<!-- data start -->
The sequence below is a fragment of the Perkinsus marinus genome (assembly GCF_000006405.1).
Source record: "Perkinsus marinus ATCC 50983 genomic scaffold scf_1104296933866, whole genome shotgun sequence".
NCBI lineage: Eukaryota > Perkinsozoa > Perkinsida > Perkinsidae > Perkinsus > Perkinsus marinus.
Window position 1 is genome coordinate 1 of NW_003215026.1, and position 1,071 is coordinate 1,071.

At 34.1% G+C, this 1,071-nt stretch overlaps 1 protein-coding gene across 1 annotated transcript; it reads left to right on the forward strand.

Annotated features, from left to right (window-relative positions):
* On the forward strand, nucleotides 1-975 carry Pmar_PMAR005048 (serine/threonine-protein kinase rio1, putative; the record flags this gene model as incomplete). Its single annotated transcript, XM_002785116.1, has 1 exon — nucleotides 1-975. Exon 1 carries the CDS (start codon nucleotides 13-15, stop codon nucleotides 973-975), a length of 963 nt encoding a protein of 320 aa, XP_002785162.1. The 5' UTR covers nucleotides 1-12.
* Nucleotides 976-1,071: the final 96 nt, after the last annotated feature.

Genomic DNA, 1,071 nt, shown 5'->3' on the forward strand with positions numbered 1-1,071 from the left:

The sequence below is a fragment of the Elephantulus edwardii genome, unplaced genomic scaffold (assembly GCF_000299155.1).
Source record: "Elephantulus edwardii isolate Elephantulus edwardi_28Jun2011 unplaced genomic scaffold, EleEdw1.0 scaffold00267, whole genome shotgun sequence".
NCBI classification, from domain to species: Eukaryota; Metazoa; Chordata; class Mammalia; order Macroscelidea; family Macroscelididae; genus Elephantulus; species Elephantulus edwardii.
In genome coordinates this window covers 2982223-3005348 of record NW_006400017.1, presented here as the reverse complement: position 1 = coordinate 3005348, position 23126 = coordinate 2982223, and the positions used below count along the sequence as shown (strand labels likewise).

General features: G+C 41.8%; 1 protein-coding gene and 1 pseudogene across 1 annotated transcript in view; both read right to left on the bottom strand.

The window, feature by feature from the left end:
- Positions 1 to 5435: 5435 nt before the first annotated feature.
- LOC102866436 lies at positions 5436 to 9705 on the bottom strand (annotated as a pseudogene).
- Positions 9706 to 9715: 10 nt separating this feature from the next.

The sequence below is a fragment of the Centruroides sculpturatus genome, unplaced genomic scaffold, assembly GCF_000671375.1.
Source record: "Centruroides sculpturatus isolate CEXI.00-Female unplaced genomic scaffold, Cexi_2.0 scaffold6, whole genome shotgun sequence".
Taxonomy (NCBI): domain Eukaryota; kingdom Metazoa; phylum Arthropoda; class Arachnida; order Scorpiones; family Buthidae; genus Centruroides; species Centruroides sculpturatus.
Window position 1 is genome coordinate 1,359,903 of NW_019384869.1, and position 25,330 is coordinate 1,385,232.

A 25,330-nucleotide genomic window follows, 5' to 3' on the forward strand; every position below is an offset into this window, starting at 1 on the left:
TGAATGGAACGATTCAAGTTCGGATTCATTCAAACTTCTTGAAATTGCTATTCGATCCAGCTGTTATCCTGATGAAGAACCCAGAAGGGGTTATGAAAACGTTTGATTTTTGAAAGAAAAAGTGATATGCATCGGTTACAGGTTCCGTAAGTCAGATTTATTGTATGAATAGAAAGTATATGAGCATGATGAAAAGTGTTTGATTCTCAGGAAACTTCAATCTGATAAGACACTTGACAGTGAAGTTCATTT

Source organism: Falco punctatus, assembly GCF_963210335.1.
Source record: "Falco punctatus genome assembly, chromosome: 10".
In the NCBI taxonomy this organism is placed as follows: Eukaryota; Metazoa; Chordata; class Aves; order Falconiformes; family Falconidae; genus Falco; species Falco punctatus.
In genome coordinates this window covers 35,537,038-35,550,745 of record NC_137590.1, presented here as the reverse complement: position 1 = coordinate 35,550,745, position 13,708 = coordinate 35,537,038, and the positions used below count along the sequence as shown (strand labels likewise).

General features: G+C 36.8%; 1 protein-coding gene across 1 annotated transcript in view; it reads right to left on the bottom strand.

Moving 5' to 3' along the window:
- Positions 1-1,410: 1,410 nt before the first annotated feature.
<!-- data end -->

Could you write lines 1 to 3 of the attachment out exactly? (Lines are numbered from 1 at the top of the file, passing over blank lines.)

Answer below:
The sequence below is a fragment of the Perkinsus marinus genome (assembly GCF_000006405.1).
Source record: "Perkinsus marinus ATCC 50983 genomic scaffold scf_1104296933866, whole genome shotgun sequence".
NCBI lineage: Eukaryota > Perkinsozoa > Perkinsida > Perkinsidae > Perkinsus > Perkinsus marinus.